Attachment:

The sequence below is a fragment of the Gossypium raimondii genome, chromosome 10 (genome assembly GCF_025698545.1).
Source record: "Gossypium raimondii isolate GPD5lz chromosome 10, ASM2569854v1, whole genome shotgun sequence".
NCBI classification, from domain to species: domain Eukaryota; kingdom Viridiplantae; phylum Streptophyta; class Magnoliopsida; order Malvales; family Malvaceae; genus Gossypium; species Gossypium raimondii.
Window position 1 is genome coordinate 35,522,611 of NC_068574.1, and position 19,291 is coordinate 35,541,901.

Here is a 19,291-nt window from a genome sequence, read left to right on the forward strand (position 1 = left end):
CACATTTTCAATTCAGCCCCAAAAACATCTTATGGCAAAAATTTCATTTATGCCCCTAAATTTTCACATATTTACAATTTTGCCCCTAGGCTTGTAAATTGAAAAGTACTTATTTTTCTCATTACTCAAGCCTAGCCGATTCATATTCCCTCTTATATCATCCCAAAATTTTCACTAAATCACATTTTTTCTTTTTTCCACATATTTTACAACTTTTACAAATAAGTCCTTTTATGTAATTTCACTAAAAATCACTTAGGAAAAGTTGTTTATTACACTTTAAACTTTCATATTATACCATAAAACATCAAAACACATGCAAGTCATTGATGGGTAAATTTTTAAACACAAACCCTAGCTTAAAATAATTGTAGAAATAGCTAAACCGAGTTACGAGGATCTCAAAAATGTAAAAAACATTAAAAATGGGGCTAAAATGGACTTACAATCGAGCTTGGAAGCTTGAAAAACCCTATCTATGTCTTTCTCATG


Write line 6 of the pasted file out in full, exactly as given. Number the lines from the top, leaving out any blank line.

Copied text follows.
CACATTTTCAATTCAGCCCCAAAAACATCTTATGGCAAAAATTTCATTTATGCCCCTAAATTTTCACATATTTACAATTTTGCCCCTAGGCTTGTAAATTGAAAAGTACTTATTTTTCTCATTACTCAAGCCTAGCCGATTCATATTCCCTCTTATATCATCCCAAAATTTTCACTAAATCACATTTTTTCTTTTTTCCACATATTTTACAACTTTTACAAATAAGTCCTTTTATGTAATTTCACTAAAAATCACTTAGGAAAAGTTGTTTATTACACTTTAAACTTTCATATTATACCATAAAACATCAAAACACATGCAAGTCATTGATGGGTAAATTTTTAAACACAAACCCTAGCTTAAAATAATTGTAGAAATAGCTAAACCGAGTTACGAGGATCTCAAAAATGTAAAAAACATTAAAAATGGGGCTAAAATGGACTTACAATCGAGCTTGGAAGCTTGAAAAACCCTATCTATGTCTTTCTCATG